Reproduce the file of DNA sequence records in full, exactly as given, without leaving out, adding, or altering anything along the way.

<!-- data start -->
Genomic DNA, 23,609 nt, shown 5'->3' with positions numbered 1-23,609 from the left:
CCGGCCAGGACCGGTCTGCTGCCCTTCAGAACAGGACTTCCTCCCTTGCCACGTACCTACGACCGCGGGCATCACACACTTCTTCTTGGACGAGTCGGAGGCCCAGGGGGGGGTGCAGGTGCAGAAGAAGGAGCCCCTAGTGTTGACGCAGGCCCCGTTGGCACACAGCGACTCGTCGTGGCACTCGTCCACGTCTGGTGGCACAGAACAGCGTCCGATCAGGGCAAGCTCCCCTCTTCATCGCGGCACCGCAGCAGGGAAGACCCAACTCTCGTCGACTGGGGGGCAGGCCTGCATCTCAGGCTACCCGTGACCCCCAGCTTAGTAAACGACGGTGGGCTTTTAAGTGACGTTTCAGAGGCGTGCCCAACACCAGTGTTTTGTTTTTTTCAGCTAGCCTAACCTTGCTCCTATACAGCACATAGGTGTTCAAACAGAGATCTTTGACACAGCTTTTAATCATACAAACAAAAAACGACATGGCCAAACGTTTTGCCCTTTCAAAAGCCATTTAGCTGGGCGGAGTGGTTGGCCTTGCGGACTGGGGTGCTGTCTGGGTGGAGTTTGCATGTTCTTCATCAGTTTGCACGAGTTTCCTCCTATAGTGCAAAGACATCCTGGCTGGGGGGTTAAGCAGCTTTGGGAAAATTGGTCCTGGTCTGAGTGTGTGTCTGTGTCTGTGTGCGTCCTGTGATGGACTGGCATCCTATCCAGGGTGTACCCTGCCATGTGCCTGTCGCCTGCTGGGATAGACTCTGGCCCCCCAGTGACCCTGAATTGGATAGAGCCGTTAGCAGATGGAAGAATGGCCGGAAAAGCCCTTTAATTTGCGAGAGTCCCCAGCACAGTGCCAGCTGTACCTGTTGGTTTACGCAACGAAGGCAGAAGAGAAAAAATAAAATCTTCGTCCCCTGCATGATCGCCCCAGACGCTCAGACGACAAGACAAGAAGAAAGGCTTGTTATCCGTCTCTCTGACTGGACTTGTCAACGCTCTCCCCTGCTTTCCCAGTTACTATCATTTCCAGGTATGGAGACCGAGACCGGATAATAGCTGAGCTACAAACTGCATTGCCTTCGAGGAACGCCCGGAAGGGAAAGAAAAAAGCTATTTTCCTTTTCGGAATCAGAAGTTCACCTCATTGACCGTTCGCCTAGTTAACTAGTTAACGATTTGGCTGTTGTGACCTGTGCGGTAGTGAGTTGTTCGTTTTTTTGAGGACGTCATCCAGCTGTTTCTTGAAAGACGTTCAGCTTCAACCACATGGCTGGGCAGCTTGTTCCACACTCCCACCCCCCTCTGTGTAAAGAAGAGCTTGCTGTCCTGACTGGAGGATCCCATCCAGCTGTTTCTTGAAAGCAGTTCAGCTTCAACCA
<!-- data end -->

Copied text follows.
Genomic DNA, 23,609 nt, shown 5'->3' with positions numbered 1-23,609 from the left:
CCGGCCAGGACCGGTCTGCTGCCCTTCAGAACAGGACTTCCTCCCTTGCCACGTACCTACGACCGCGGGCATCACACACTTCTTCTTGGACGAGTCGGAGGCCCAGGGGGGGGTGCAGGTGCAGAAGAAGGAGCCCCTAGTGTTGACGCAGGCCCCGTTGGCACACAGCGACTCGTCGTGGCACTCGTCCACGTCTGGTGGCACAGAACAGCGTCCGATCAGGGCAAGCTCCCCTCTTCATCGCGGCACCGCAGCAGGGAAGACCCAACTCTCGTCGACTGGGGGGCAGGCCTGCATCTCAGGCTACCCGTGACCCCCAGCTTAGTAAACGACGGTGGGCTTTTAAGTGACGTTTCAGAGGCGTGCCCAACACCAGTGTTTTGTTTTTTTCAGCTAGCCTAACCTTGCTCCTATACAGCACATAGGTGTTCAAACAGAGATCTTTGACACAGCTTTTAATCATACAAACAAAAAACGACATGGCCAAACGTTTTGCCCTTTCAAAAGCCATTTAGCTGGGCGGAGTGGTTGGCCTTGCGGACTGGGGTGCTGTCTGGGTGGAGTTTGCATGTTCTTCATCAGTTTGCACGAGTTTCCTCCTATAGTGCAAAGACATCCTGGCTGGGGGGTTAAGCAGCTTTGGGAAAATTGGTCCTGGTCTGAGTGTGTGTCTGTGTCTGTGTGCGTCCTGTGATGGACTGGCATCCTATCCAGGGTGTACCCTGCCATGTGCCTGTCGCCTGCTGGGATAGACTCTGGCCCCCCAGTGACCCTGAATTGGATAGAGCCGTTAGCAGATGGAAGAATGGCCGGAAAAGCCCTTTAATTTGCGAGAGTCCCCAGCACAGTGCCAGCTGTACCTGTTGGTTTACGCAACGAAGGCAGAAGAGAAAAAATAAAATCTTCGTCCCCTGCATGATCGCCCCAGACGCTCAGACGACAAGACAAGAAGAAAGGCTTGTTATCCGTCTCTCTGACTGGACTTGTCAACGCTCTCCCCTGCTTTCCCAGTTACTATCATTTCCAGGTATGGAGACCGAGACCGGATAATAGCTGAGCTACAAACTGCATTGCCTTCGAGGAACGCCCGGAAGGGAAAGAAAAAAGCTATTTTCCTTTTCGGAATCAGAAGTTCACCTCATTGACCGTTCGCCTAGTTAACTAGTTAACGATTTGGCTGTTGTGACCTGTGCGGTAGTGAGTTGTTCGTTTTTTTGAGGACGTCATCCAGCTGTTTCTTGAAAGACGTTCAGCTTCAACCACATGGCTGGGCAGCTTGTTCCACACTCCCACCCCCCTCTGTGTAAAGAAGAGCTTGCTGTCCTGACTGGAGGATCCCATCCAGCTGTTTCTTGAAAGCAGTTCAGCTTCAACCA